Here’s how you can create a better awareness of drift defence, even if you don’t have a large number of players available at training. MORE
You might be coaching your team the blitz for the first time or reintroducing it. Here’s how I have introduced my system of the blitz to teams.
More and more teams are using the blitz, but the system is not one that you can just throw at the players and expect them to use. You need the players to buy in to the concept.
There are two stages to this process.
I will show the players clips of teams using the blitz. The players will quickly identify for themselves how the attacking team are knocked backwards or pressurised into making mistakes.
It is important that in training we start the process progressively. I mainly concentrate on phase play blitz. Simply, in a game you defend more rucks than set pieces, so this should be the fi rst defensive focus.
So, again with use of video analysis and clips from previous games, I will make players look for effectiveness around rucks. I do not want players becoming ‘ruck inspectors’, simply looking into the ruck. They need to be dynamic, ready to perform a positive defensive role. Ruck defence is the foundation of any defensive system or structure.
The players need to draw out how the blitz can be put in place. There is a cause and effect in the game. The effectiveness of the tackle allows time to get into place to blitz. As a team, we will then be working on making offensive tackles that slow the opposition down.
Finally, as with any new concept, ‘blitz buy in time’ must be punchy . Boring sessions lose the players’ belief in the system.
Most of the defensive work in pre-season training concentrates on the key factors in tackling. I progress these over the weeks so that the previous week’s work can be revised in a short space of time at every new session. I keep this fresh, by adjusting the exercise a little each time.
As sessions progress, I will add a twist into revision exercises. For instance in a 1 v 1 tackle technique session, the tackler might have to shadow the movements of the ball carrier before coming forward to tackle on a cue.
Over time, each exercise can become part of the warm up for the defensive session. I want the session to be action packed, for about an hour at the maximum.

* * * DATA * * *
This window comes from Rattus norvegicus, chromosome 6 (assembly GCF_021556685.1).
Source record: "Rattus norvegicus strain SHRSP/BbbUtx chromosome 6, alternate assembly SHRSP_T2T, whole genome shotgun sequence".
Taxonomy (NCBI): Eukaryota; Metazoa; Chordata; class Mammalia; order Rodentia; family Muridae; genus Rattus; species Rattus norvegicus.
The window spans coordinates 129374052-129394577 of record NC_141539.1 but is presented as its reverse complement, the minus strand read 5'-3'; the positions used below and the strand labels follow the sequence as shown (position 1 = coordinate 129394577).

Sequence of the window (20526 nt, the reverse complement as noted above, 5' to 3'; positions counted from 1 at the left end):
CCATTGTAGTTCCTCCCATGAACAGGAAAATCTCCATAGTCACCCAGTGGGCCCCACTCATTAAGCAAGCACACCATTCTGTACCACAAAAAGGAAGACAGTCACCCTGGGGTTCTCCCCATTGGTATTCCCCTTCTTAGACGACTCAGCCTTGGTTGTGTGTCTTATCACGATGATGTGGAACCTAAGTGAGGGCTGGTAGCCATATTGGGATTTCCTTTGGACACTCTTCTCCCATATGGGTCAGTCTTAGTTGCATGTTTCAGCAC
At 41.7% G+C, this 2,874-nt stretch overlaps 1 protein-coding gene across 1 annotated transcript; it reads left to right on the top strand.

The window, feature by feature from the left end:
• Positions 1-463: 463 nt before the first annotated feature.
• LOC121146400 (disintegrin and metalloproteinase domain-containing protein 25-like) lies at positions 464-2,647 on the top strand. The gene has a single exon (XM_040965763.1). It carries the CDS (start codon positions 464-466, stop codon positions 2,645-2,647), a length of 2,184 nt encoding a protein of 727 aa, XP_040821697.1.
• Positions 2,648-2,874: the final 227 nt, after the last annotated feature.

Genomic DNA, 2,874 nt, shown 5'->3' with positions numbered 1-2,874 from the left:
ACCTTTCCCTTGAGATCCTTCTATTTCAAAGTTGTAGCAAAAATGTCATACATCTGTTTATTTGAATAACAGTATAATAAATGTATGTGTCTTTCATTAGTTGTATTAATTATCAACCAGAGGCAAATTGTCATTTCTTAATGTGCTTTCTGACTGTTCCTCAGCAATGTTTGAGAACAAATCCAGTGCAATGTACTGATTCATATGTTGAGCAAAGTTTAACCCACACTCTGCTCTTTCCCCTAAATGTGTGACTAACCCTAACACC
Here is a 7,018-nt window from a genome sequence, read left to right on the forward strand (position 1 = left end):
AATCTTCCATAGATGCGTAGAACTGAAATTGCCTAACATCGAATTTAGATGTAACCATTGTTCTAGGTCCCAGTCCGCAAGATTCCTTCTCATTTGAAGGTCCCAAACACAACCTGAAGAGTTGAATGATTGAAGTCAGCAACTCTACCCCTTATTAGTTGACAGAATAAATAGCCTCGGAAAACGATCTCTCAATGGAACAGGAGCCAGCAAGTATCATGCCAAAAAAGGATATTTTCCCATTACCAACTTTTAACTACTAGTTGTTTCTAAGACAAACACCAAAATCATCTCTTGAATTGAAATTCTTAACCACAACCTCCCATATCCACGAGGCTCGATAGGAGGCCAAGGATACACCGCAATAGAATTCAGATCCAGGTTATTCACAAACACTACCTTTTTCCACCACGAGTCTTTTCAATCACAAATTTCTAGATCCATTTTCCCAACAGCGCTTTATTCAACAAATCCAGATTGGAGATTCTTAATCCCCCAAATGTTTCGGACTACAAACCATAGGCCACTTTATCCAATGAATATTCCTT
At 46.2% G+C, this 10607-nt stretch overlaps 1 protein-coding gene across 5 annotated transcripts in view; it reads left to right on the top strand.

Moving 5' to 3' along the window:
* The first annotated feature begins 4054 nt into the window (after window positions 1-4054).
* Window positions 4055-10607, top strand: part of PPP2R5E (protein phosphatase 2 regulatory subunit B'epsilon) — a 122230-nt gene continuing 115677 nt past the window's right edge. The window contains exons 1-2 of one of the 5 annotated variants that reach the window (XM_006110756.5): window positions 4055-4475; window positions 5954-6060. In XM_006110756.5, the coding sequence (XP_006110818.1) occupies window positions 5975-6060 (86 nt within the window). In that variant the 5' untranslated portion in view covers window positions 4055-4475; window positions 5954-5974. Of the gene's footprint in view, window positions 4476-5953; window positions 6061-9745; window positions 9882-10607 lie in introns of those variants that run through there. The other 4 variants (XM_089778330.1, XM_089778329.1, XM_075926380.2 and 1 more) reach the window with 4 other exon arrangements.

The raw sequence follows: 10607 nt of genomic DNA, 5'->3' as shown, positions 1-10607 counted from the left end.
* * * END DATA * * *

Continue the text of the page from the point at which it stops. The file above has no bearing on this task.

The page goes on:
The exercises build towards a structure for our defence. But we always return to basic tackle techniques and 1 v 1 and 2 v 2s.
The defender is better off coming from out to in rather than from in front. He will not have to change his angle of attack as much.
A player needs to keep himself aware and ready to adjust his position to deal with the threats. I like to keep my players upright for as long as possible, before dipping down just before the tackle and then driving up. They should stay ‘high’ and then suddenly go ‘low-high’.
Our ruck structure, whether we are blitzing or not, is built around two defenders around the each side of the ruck.
The closest two players are the ‘A’ defenders. They are in place first. Then the two ‘B’ defenders are in position next to the ‘A’ defenders.
We will practise putting these in position in game-related situations. Ideally you fill the far side position first, with the first ‘A’ defender taking this position. The next ‘A’ defender gets into position and then the next ‘B’ defender moves to the far side. And then the players fill in from there. If we have players in place then we can call in a blitz.
In the diagram above you will see how we have built a basic structure for a blitz defence. I will want to test this. I use a simple 4 v 7 game, where four attackers play one phase from a ruck, overloading the advantage to the defence.
There is a metre of space up for grabs just before the contact. The ball carrier often slows a little before contact to step or pass. It is essential that the defender does not do this as well, but takes up that space.
I want a wave of defence that does not stop at the beach. It needs to carry on through the attack. The players on the inside in defence need to continue through and close off the attack coming back.
Putting four attackers against seven defenders allows you to set up a blitz defence exercise that covers the inside and outside runners around the first receiver.
The two closest defenders to the ruck on either side (A and B) go forward to protect the edges of the ruck. The next defender (C) stands opposite the first receiver and the fourth defender, ‘the hinge’ attacks in on the fi rst receiver.
The rest of the defenders close the door about the hinge. The reason for such an overload is that we need to start with the most secure form of defence. You can take players away when they are more confident.
With the 4 v 7 game, we work at 50% intensity and 100% concentration. Defence needs the same concentration as forwards have at the set piece, but instead it needs to be across the whole team.